• 06:50
  • Friday ,13 December 2013
العربية

The tragedy of ‘Iron and Steel’ in Helwan

By-SAEED ELSHAHAT

Opinion

00:12

Friday ,13 December 2013

The tragedy of ‘Iron and Steel’ in Helwan

Late President Gamal Abdel Nasser and Minister of Industry Aziz Sedky had opened a new Steel Rolling Plant two days before celebrating Workers Day in 1969. The plant became a part of the Iron and Steel Complex and the first of its kind in the Middle East.

The complex is located on a space of 1,700 acres. The first steps of its establishment began in 1954 and production in 1961, according to a plan to produce 1.2 million tons of iron and steel annually, according to local and global standards.
 
Ten thousand Egyptian workers contributed in building the plant, which was a big challenge for Egyptians after the Six-Day War in 1967.
 
In his speech in Helwan to the laborers during their day of celebration, Nasser said, “Two days ago, we opened the new factory of steel rolling, a landmark of Iron and Steel Industry and considered the foundation for heavy industry. We still have a long road ahead of us; more efforts and sacrifices are required. We are facing an enemy that will not leave our country if we do not drive them out.”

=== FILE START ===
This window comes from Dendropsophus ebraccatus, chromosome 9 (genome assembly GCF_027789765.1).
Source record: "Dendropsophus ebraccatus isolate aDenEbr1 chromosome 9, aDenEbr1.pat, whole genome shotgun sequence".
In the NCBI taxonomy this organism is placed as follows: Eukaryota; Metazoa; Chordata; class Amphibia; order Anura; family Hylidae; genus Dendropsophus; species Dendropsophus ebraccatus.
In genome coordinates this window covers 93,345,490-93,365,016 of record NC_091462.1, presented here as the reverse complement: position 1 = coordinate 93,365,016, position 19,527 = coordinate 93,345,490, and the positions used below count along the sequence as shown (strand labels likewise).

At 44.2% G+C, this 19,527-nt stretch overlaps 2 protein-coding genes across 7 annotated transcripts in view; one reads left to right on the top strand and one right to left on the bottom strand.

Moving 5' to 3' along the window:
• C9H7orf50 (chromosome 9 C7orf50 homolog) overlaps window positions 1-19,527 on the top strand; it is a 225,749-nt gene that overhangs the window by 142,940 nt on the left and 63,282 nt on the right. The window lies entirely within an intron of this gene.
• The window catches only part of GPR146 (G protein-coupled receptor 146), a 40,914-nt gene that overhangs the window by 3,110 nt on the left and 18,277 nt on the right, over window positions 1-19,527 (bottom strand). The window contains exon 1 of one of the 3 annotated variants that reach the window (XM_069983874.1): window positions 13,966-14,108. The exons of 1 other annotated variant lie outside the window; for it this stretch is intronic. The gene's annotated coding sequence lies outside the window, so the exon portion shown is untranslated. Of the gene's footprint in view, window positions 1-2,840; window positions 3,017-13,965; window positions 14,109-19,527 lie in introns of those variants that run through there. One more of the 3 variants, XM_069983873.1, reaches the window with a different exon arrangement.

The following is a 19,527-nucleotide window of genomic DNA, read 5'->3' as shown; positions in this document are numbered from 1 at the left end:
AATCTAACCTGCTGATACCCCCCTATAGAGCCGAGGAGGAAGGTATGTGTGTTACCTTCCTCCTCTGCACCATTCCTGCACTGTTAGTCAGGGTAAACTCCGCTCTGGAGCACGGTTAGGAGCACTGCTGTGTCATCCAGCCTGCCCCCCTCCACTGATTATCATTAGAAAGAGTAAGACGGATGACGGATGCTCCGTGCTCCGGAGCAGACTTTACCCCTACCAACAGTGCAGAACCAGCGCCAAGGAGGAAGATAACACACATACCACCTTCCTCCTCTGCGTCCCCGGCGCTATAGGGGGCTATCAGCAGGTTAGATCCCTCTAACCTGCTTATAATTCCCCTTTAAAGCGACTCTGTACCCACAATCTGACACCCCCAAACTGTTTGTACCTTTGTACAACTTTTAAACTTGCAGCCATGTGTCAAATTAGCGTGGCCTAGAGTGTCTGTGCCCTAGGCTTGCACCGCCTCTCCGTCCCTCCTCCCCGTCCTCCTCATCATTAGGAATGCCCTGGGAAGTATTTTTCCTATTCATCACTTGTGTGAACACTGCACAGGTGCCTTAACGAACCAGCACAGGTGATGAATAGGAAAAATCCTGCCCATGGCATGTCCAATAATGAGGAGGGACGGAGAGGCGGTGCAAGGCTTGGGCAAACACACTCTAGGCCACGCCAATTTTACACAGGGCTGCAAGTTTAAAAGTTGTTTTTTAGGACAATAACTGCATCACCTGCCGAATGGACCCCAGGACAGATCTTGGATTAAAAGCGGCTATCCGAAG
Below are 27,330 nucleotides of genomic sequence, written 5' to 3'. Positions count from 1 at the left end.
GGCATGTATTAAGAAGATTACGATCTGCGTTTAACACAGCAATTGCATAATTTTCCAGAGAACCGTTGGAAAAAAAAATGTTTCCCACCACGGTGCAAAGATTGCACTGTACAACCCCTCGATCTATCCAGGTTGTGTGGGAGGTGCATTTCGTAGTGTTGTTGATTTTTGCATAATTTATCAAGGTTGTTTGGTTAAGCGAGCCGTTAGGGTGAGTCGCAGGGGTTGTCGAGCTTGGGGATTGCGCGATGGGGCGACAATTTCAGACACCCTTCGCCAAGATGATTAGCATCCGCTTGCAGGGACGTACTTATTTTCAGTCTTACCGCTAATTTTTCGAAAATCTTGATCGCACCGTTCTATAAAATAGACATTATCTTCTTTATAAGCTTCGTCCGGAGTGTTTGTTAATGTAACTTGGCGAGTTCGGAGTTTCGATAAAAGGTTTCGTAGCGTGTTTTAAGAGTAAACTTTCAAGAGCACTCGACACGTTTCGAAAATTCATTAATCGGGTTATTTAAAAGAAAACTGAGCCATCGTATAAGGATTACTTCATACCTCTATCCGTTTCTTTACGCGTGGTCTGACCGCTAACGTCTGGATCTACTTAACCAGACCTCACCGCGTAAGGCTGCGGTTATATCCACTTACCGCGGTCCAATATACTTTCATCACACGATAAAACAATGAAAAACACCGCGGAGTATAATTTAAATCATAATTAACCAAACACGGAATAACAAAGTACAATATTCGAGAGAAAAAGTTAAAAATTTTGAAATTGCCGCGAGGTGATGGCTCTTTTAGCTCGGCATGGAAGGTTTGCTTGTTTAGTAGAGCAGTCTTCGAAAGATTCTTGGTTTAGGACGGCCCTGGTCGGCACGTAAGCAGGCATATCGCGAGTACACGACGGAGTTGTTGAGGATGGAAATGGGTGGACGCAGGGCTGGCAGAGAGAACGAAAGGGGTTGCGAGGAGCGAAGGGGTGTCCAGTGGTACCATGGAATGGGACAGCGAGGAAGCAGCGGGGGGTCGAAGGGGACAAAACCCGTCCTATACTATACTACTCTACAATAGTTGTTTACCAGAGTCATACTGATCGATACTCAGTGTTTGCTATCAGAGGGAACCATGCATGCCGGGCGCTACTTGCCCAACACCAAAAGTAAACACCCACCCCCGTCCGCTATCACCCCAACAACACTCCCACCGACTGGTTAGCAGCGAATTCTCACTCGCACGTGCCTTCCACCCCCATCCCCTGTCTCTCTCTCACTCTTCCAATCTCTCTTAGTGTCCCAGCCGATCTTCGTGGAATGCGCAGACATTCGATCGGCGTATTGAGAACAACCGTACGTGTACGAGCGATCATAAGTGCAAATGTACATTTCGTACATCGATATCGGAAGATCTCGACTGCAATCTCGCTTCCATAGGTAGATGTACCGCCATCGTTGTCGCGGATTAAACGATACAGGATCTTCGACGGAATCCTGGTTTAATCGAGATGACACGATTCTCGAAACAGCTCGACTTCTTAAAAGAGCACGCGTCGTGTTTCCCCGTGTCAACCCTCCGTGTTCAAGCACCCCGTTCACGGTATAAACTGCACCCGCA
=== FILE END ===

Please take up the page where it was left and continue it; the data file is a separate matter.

Thirty-three years later, I was having a long discussion with the father of Egyptian industry Aziz Sedky and he told me, “After one day of the inauguration, Nasser asked for a 30-minute meeting with me. He asked me about the workers and the new jobs provided by the factory. At the end of the meeting, Nasser said, ‘We must build as many factories as we can, we do not what the next leader will do.’”
 
Sedky remembered Nasser’s words with tears in his eyes because Nasser had predicted of what was to come later.
 
Two weeks ago, 12,000 workers organized a sit-in in the complex with banners that read, “We want a great leader like Nasser.”
 
These words express Egypt’s tragedy during former President Hosni Mubarak’s regime, which ended the dream of industry development that would benefit poorer people.
 
The privatization policy destroyed the dream of building factories; instead of making Egypt a productive industrial country, it became a consuming one.
 
World leaders of Iron and Steel said, “The complex is one of the biggest plants in the Middle East for Giant Motors maintenance, which served many countries.” But Egypt’s enemies saw this plant as a tool of Egypt’s dominance in the region, so they were keen to ruin this industry in the 1980s.
 
The cause will not only end with meeting the rights of the workers but also by hanging through and towards the dream of national industry and the return of the castle of iron and steel.